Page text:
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Author Topic: Engineering work to close St Ives branch Jan to Feb 2021  (Read 6027 times)
bobm
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« on: November 12, 2020, 11:36:54 am »

https://www.gwr.com/travel-updates/planned-engineering/st-ives

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From Monday 4 January to Sunday 7 February 2021:

buses will replace trains between St Erth and St Ives

buses will run every 30 minutes with all services calling at Carbis Bay. Services will also call hourly at Lelant

replacement buses will depart at different times to normal trains in order to connect with trains at St Erth
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Thatcham Crossing
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« Reply #1 on: November 12, 2020, 01:10:47 pm »

The linked article above talks about 5 weeks of track renewal work. Does anyone know how much of the branch is being re-layed?
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Jamsdad
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« Reply #2 on: November 13, 2020, 03:54:45 pm »

In four week I would have thought they could relay a great deal. Although I have to say when I went down a few weeks ago there was very little sign of rough riding. But there are a lot of rather ancient looking wood sleepers in places
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RichardB
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« Reply #3 on: November 14, 2020, 01:18:28 pm »

The linked article above talks about 5 weeks of track renewal work. Does anyone know how much of the branch is being re-layed?

One and a half miles, I believe.  A third of the branch.
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« Reply #4 on: November 16, 2020, 11:07:27 pm »

from the FAQs -

Where is the work taking place?
Network Rail will be working between Carbis Bay and St Ives to renew the track along that section of line.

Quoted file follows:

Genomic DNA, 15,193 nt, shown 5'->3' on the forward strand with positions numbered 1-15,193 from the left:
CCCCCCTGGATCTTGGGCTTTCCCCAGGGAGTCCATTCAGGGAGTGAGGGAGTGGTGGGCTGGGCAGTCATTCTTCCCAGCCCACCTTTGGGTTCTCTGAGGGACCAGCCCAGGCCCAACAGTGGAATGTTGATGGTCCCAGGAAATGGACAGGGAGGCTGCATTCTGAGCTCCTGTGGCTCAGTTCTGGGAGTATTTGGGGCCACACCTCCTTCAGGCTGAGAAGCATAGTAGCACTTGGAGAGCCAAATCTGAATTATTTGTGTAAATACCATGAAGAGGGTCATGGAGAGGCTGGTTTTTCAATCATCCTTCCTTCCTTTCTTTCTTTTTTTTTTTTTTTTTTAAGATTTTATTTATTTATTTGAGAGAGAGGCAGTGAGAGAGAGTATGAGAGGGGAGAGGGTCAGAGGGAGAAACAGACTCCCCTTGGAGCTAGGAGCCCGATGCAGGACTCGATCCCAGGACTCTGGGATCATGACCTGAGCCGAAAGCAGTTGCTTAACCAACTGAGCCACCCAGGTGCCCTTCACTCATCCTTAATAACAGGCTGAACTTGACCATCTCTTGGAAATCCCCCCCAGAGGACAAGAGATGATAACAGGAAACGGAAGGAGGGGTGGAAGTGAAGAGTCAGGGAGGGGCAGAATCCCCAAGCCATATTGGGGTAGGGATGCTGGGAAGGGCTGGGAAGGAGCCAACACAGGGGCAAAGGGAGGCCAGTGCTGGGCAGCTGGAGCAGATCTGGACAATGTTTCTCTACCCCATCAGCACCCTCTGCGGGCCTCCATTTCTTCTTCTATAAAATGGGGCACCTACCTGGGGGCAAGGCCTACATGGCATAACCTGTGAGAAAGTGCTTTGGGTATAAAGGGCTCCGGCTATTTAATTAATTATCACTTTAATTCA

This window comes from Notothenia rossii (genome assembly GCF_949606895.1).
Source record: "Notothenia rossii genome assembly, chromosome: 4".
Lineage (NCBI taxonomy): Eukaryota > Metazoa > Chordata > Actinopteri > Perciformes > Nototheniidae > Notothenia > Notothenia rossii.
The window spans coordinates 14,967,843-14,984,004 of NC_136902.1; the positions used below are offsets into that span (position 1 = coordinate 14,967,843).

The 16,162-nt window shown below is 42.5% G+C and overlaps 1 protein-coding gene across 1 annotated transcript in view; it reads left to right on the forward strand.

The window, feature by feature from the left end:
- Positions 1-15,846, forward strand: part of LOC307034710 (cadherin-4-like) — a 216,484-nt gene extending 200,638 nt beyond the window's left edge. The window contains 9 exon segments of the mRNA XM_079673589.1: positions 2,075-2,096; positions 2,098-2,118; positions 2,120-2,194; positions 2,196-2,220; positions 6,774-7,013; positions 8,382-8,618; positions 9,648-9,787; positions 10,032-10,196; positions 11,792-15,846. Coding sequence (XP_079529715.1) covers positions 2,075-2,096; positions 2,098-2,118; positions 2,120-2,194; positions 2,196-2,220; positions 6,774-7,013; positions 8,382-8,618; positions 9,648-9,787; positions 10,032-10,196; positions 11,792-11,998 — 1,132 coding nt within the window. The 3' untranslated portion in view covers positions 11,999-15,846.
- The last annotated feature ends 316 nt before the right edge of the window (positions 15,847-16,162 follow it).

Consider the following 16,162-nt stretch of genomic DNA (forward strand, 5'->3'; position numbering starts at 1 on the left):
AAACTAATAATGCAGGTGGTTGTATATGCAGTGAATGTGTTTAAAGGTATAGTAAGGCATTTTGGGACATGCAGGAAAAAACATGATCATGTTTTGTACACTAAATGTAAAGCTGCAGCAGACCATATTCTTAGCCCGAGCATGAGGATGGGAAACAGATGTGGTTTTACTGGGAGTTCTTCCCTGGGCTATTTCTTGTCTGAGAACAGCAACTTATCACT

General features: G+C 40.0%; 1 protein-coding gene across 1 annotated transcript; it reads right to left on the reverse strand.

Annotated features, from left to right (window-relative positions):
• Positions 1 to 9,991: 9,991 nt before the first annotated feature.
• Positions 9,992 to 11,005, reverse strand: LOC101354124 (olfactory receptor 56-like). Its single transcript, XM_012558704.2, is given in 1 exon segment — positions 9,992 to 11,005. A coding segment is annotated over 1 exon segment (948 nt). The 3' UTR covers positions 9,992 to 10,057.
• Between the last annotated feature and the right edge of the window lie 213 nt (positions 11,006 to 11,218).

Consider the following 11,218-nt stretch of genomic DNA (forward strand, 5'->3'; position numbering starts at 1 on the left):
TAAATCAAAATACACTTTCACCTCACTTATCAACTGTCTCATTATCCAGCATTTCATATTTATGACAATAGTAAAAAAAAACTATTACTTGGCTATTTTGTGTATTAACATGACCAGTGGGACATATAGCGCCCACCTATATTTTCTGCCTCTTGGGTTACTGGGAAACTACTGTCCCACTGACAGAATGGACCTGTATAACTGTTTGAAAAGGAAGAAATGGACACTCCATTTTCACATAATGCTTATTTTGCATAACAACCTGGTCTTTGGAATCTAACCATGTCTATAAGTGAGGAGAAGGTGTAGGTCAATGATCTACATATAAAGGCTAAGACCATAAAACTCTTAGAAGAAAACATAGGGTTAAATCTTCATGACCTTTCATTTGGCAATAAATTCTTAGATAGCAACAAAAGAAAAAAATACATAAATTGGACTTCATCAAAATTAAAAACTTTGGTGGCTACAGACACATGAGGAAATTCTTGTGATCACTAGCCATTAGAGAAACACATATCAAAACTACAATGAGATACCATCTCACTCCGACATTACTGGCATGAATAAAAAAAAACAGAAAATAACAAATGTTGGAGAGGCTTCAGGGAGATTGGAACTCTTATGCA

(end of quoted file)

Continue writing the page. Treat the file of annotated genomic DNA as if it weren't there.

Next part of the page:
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Thatcham Crossing
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« Reply #5 on: November 17, 2020, 07:46:44 am »

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Where is the work taking place?
Network Rail will be working between Carbis Bay and St Ives to renew the track along that section of line.
Quote

I walked the coastal path that follows the line back in August and I would say a lot of that stretch is made up of very old-looking wooden sleepers and non-continuous rails. Good to see the investment. I assume linespeeds will stay the same? (not above 30mph on the branch IIRC)
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TonyK
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« Reply #6 on: December 30, 2020, 07:24:10 pm »

A little more detail from Rail Advent

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Cornwall set to have ?3m track upgrade on the St Ives Bay Line
Buses will replace trains while the work is carried out
 By Alan Holden


Credit: Network Rail
Work will start in the new year on upgrading the track between Carbis Bay and St Ives in a ?3m project by Network Rail.

In what has been described as the biggest track investment in Cornwall since the 1950s, Network Rail will be carrying out work over a 5 week period between Sunday the 3rd of January and Monday the 8th of February 2021